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Papa John's Text Message Spam Leads to Class-Action Suit

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By Andrew Lu on November 15, 2012 11:21 AM

Papa John's is being sued for $250 million by a class of plaintiffs citing the Telephone Consumer Protection Act (TCPA). The Papa John's text-message lawsuit could lead to the largest damage award ever under the TCPA, CNN Money reports.

In the lawsuit, plaintiffs claim they called their local Papa John's to order pizza, and soon received a barrage of unsolicited text-message spam. Some customers claim to have received 15 or 16 messages in a row, many in the middle of the night, according to CNN.

If the text messages indeed violated the law, Papa John's could face a penalty of $500 per message sent. But if a willful violation is found, the penalty could rise to $1,500 for each text message.

About 500,000 spam texts were allegedly sent, the lawsuit claims.

Congress passed the TCPA in 1991 in response to consumer complaints about increased telemarketing calls and automated pre-recorded messages. Initially, the law required telemarketers to provide certain information about themselves to consumers, and to not call consumers between certain hours.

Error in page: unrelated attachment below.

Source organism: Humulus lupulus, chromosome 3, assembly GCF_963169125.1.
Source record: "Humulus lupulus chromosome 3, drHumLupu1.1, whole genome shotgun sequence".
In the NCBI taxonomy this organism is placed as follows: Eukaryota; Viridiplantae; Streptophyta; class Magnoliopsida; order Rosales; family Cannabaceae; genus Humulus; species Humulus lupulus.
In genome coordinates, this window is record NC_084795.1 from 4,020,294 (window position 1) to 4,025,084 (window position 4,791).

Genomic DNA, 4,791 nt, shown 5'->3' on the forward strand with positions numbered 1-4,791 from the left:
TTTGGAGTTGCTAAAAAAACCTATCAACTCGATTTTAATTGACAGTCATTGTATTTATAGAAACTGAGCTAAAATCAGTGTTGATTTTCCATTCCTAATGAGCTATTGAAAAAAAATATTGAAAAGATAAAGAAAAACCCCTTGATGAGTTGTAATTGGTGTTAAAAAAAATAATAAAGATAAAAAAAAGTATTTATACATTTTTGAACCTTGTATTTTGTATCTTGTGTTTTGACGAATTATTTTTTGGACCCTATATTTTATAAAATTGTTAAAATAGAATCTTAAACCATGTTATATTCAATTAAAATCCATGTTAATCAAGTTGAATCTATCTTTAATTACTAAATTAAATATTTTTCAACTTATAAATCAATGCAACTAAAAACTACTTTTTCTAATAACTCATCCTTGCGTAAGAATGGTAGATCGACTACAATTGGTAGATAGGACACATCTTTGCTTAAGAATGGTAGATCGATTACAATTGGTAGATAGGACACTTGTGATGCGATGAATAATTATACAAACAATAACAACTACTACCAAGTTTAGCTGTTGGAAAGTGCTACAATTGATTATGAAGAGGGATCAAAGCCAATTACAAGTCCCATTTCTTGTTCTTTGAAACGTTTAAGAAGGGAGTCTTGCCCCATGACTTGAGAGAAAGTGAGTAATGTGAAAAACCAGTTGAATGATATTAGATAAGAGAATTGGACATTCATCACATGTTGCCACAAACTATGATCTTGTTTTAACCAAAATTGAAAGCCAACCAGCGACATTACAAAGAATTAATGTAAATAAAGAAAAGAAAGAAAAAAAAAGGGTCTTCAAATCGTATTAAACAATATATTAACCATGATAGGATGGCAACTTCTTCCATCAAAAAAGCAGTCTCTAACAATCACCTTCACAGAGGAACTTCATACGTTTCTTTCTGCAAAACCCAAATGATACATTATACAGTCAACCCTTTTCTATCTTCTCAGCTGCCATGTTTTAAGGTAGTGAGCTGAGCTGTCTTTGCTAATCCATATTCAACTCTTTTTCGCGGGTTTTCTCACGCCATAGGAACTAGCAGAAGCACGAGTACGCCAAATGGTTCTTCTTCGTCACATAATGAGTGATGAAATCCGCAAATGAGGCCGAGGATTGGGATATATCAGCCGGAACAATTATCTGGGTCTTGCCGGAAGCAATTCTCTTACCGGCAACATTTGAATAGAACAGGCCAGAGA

However, with the advent of cell phones, the law was eventually broadened to include cell phones and text messaging. Now the TCPA prohibits text messages sent to a mobile phone using an autodialer, along with texts that are sent without the recipient's prior consent. This ban applies even if an individual has not placed his mobile number on a Do-Not-Call list, according to the FCC.

Along with the TCPA, the CAN-SPAM Act also bars unwanted email and text messages sent to mobile phones if they are "commercial messages."

With the class already certified against Papa John's and a texting service called OnTime4U (which franchise owners allegedly hired to execute the text-message campaign), consumer protection attorneys may want to pay close attention to this case. With record damages on the line, more lawyers and plaintiffs may soon be turning to laws like TCPA and CAN-SPAM to put an end to unsolicited marketing campaigns.

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